After finishing high school in 1956, Malcolm Berko toured the United States for 10 months on a reconditioned Harley-Davidson before beginning his investment career as a margin clerk for Merrill Lynch, Pierce, Fenner and Bean. Merrill fired him two months before completing his degree in 1959, so he spent the next two years in graduate school. In 1962, Berko sold his Harley, got married and joined Thomson McKinnon Securities as a stockbroker. In 1982, Berko began writing Taking Stock, a syndicated financial column.
In 1990, Prudential Securities purchased Thomson & McKinnon. Several months later, Prudential asked Berko to resign because his column continued to speak unkindly of the many private-equity, real estate, limited partnerships sold by Prudential to trusting clients.
Berko quickly joined Advest Securities, which was subsumed 15 years later by Merrill Lynch, Pierce, Fenner & Smith. However, because his column was critical of Merrill's mutual funds and selling practices, Merrill declined Berko employment. Berko immediately segued to Moors & Cabot, a boutique New York Stock Exchange brokerage founded in 1881. In January 2007, John Thain, then president of the NYSE, insisted that Moors & Cabot terminate Berko’s employment because his column’s comments were offensive to the honor of the Big Board. Berko continues to write his columns from his offices, which he occupies with his secretary in Boca Raton, Fla. By invitation, he will share his humorous and pithy comments about the stock market, politics and social events with audiences around the country.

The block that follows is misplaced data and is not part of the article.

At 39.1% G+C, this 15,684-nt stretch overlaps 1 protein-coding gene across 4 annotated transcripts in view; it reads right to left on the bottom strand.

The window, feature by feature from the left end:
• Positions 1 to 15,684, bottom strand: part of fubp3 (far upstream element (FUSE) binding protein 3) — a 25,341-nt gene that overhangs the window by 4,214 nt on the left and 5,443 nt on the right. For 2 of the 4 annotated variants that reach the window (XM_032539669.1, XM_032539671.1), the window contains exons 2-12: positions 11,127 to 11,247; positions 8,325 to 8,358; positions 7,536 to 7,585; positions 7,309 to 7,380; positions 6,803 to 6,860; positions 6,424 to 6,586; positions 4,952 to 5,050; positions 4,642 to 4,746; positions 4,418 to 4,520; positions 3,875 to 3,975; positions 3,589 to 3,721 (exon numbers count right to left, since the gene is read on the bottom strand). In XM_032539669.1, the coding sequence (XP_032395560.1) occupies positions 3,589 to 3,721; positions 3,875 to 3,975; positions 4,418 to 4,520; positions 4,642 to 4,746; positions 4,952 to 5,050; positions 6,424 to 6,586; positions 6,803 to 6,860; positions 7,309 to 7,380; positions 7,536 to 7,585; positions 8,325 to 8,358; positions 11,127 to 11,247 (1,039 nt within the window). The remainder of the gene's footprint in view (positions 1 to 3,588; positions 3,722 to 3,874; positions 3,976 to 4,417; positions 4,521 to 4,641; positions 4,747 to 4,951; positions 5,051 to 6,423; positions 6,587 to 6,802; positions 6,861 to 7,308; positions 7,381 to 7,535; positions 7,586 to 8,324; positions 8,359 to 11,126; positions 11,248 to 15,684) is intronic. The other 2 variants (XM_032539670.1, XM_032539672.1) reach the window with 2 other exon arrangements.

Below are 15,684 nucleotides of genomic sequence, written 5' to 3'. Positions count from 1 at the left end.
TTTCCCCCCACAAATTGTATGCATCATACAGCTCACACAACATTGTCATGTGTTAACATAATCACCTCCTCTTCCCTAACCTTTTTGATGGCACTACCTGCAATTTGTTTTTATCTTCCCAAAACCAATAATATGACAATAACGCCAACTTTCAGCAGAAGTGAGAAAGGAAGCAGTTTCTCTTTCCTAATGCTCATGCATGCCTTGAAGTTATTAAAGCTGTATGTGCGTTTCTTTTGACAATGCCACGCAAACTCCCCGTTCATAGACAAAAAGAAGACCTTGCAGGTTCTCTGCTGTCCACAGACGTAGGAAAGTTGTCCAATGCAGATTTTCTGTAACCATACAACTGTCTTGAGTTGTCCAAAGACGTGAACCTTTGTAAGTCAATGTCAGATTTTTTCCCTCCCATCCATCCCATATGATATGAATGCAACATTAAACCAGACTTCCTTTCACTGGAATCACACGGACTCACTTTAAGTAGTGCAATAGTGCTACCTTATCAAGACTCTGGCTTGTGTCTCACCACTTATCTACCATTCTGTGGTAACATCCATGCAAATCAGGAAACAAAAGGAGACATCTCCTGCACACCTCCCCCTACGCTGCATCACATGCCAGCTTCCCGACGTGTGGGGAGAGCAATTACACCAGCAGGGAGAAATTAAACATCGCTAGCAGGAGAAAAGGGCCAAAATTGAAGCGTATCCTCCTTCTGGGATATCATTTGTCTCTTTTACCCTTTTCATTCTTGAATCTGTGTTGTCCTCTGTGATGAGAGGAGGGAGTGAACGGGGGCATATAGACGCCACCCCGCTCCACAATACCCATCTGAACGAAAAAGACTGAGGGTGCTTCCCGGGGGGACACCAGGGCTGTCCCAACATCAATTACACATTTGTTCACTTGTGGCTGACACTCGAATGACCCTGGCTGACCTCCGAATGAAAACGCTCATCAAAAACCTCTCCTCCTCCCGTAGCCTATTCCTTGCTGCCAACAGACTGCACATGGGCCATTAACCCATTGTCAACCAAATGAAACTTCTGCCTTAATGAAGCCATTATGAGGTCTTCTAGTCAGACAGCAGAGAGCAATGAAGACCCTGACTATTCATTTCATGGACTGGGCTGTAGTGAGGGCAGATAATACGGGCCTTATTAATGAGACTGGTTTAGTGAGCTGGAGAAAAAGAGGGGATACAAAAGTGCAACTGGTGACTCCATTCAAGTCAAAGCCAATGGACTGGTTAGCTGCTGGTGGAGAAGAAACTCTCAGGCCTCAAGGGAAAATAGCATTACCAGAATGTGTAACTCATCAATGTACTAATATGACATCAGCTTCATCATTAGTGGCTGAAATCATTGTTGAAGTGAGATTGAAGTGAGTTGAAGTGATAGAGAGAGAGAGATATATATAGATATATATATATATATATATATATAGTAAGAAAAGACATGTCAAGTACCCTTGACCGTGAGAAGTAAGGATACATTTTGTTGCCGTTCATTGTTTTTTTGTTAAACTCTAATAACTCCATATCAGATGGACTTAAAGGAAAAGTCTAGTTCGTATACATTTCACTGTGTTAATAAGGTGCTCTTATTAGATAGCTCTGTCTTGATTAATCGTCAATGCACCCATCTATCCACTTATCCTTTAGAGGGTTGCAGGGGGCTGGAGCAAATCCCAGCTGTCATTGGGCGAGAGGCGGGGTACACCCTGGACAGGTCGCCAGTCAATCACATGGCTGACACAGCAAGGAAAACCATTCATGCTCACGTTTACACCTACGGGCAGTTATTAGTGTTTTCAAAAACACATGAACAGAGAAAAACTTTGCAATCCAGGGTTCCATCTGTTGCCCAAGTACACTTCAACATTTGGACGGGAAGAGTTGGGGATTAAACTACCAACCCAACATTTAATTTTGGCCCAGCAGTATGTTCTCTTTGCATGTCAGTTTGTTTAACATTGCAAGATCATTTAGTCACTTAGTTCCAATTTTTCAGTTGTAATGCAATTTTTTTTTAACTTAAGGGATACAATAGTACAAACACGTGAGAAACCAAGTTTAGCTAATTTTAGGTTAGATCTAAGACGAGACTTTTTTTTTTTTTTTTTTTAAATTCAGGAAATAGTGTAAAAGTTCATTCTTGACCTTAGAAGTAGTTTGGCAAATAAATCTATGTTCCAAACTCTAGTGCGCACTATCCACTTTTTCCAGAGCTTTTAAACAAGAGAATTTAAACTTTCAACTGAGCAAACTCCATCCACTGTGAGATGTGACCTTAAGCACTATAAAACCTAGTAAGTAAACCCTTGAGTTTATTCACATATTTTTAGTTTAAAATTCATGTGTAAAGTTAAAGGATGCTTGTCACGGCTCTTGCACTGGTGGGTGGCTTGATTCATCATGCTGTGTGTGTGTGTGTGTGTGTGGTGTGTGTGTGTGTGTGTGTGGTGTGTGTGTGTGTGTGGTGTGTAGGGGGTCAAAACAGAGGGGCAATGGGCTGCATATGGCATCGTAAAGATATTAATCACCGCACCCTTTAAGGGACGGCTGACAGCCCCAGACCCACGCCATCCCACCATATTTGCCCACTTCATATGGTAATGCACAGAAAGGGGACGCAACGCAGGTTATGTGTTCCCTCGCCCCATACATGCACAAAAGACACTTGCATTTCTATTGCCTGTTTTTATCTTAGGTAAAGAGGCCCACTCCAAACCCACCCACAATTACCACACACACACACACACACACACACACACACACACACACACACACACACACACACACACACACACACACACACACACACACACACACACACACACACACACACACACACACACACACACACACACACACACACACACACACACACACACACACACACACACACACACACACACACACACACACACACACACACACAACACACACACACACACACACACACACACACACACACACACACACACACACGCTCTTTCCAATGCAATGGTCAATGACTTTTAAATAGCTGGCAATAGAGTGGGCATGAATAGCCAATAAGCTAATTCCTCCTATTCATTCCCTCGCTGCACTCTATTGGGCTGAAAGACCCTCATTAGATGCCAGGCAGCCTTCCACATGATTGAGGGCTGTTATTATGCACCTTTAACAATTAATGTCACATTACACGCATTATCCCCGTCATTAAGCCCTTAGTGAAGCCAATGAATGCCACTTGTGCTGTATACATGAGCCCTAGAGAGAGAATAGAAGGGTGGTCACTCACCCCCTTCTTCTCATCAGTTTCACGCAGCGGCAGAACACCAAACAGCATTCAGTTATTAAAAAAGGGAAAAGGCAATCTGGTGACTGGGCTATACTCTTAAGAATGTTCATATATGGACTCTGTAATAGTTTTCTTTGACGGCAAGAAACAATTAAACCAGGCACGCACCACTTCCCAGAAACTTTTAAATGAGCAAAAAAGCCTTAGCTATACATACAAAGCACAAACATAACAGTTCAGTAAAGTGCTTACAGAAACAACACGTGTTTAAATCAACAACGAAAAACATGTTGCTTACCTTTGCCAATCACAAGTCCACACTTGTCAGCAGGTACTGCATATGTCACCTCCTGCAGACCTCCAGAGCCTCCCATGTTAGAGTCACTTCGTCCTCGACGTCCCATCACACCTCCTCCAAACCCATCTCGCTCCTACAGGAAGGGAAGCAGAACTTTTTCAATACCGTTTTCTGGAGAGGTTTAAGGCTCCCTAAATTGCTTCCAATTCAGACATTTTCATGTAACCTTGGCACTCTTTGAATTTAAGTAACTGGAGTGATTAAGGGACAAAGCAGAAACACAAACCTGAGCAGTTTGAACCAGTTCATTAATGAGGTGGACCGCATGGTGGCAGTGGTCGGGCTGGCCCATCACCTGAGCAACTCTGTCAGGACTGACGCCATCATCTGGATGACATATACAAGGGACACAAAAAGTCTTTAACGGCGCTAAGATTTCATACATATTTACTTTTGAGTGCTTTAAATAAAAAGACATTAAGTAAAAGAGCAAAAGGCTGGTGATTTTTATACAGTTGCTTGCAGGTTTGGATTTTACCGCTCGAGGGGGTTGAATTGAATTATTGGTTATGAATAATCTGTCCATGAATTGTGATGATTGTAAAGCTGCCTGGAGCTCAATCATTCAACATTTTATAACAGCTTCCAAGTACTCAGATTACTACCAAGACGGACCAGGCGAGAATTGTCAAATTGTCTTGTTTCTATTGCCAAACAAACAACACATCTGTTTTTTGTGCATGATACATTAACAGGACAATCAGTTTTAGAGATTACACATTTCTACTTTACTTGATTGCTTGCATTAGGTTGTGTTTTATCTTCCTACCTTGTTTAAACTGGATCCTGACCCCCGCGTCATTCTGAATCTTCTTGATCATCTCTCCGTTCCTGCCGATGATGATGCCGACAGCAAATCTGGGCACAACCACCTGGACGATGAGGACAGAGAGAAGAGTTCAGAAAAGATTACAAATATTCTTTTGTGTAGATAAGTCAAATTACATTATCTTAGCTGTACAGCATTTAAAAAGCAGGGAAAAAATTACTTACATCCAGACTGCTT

Berko is a published poet and nature photographer. He was a ranking handball and racquetball player, has climbed Mount Everest twice (unsuccessfully) and occasionally backpacks the Himalayas. Berko collects old stock and bond certificates, first edition signed books and is a firearms enthusiast. He admires Winston Churchill, Robert Frost, Carl Sandburg, Albert Einstein and William F. Buckley. He hosted a two-hour, call-in radio talk show for a dozen years and enjoys playing a poor game of golf. He has a son who is a physician, a daughter who practices law and four grandchildren.